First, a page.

Welcome to the first post in a brand-new format for the Rall Capital Management blog. Actually, it’s a return to a style of posting that we used a few years ago and have decided to bring back. For the last few years, we’ve written long-form articles, each narrowly focused on a financial subject. While we hope that those posts have been helpful, we’ve realized that there are just too many subjects that we would like to address, with just a limited amount of time to do so.
With the Financial Weekly Reader format, we’ll post about some of the most important financial planning articles that we see each week. We’ll provide links to the articles and a bit of commentary on why we think each is important. We plan to bring you three to four articles a week. Some might be timely for you and can help you make an important financial decision. Some won’t be pertinent to you—at this time. The subjects that aren’t important to you now may be later on. Or, you may have a friend or family member that the article could help. Feel free to share any or all.
This week we’re bringing you an article on health savings accounts (HSAs); an article that can help you easily estimate the cash flow you’ll need in retirement; and finally, an article to put the importance of an 800 credit score in perspective. We hope that you enjoy the posts!
This article from Kiplinger discusses one of the best-kept secrets in the retirement planning world, a health savings account. If you are not familiar with HSAs (or even if you are!), you might be wondering what a health savings account has to do with retirement planning. The HSA is the only account that offers triple tax-saving benefits. Contributions to the account are made with pre-tax dollars; any growth that occurs in the account grow tax-deferred; and when you take money out, the distributions are tax-free if used for qualified medical expenses.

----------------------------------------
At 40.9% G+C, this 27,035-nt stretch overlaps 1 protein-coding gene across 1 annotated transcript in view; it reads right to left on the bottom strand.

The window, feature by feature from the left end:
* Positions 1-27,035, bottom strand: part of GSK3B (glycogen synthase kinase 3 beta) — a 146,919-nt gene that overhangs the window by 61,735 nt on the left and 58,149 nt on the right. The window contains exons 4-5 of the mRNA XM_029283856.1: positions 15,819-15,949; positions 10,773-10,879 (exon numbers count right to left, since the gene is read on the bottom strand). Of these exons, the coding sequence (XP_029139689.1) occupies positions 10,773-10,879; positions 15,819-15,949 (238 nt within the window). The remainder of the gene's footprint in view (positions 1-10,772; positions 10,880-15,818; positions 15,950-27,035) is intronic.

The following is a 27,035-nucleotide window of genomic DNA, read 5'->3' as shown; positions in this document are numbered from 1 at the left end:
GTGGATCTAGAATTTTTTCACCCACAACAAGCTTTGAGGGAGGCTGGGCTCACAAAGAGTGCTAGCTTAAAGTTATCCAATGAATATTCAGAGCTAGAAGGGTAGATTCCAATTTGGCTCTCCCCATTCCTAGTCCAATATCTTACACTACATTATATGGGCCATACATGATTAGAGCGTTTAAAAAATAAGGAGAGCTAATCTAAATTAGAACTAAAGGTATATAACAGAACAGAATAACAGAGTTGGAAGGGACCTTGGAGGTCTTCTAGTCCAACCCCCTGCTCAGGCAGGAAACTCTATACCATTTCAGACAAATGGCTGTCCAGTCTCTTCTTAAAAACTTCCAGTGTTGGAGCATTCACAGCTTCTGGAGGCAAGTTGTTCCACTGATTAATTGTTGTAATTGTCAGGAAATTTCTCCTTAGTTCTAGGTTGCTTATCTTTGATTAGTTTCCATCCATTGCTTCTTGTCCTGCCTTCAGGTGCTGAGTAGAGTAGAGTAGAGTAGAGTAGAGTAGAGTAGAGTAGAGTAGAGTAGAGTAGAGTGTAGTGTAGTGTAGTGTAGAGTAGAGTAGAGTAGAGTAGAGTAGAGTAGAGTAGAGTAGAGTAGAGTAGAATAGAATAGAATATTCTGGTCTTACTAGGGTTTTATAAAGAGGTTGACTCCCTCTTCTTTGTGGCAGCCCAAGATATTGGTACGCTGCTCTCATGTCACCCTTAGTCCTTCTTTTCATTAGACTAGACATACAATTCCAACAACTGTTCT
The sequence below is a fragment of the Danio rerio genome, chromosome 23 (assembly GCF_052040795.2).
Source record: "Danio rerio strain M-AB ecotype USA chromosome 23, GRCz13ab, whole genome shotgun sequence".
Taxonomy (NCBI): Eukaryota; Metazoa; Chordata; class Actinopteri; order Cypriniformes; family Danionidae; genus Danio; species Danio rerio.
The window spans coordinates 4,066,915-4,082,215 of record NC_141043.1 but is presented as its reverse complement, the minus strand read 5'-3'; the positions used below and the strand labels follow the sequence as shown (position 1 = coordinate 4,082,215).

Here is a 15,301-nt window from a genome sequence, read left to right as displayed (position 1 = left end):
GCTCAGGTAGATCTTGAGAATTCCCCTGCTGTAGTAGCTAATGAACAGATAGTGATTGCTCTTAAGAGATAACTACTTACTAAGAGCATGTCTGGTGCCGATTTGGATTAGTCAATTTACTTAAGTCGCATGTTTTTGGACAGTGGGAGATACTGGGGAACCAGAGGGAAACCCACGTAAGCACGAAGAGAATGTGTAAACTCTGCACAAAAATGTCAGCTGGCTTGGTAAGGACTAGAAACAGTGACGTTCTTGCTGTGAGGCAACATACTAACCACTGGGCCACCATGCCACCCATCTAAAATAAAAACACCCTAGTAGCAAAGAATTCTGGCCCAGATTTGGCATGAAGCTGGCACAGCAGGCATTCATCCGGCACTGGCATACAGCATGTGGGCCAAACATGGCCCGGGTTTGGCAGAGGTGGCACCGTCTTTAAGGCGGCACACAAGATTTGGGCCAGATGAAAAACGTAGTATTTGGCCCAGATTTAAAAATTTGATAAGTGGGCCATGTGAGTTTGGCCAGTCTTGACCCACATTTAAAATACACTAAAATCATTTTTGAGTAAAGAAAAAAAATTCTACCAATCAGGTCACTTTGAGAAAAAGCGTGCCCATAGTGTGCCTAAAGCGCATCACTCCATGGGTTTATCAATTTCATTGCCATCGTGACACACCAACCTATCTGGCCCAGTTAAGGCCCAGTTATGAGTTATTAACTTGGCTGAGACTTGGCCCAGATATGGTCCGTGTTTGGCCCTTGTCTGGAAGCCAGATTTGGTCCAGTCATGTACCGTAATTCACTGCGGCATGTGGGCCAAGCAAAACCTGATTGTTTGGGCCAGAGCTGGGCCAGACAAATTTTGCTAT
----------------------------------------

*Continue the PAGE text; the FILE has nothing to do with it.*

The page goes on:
Not everyone can have an HSA. To qualify, you must have a high-deductible health insurance plan. The HSA is usually used to pay the out-of-pocket medical expenses like co-pays and deductibles. If you can afford to pay those costs without accessing the HSA, you can invest in the account and let it grow, using the funds in your retirement years, when medical expenses are usually the highest. Check out the article and learn more about how an HSA can become a big part of your retirement plan.
Planning for retirement starts with trying to get an idea of how much you will need to live on. But for most people, that’s not an easy number to come up with. In fact, as this article from Money.com points out, only 28% of Americans have even attempted to answer it. But knowing how much income you’ll need in retirement is important.
No one likes to go through the budgeting process, trying to track where you spend all your money. There are some apps, like Mint.com, that can help. But as this article discusses, the amount of your take-home pay is a good place to start. It’s just a ballpark estimate, but it’s a good place to start. Read the article for ideas on how to start wrapping your arms around your number.
Your credit score is a critical number. It is the number that lenders will look at when you apply for any kind of credit—a mortgage, a car loan, credit cards, etc. A high credit score will make you look like a low risk for a lender. You’ll get lower interest rates and may qualify for better terms from cable companies, credit card issuers, and even insurance companies.
But, as this article from Clark.com points out, you don’t need to obsess over an 800 score. A lot of people look at their score as a competition or a measure of their success. While it’s important to keep your number high, you won’t receive any better deals once your score is above 760.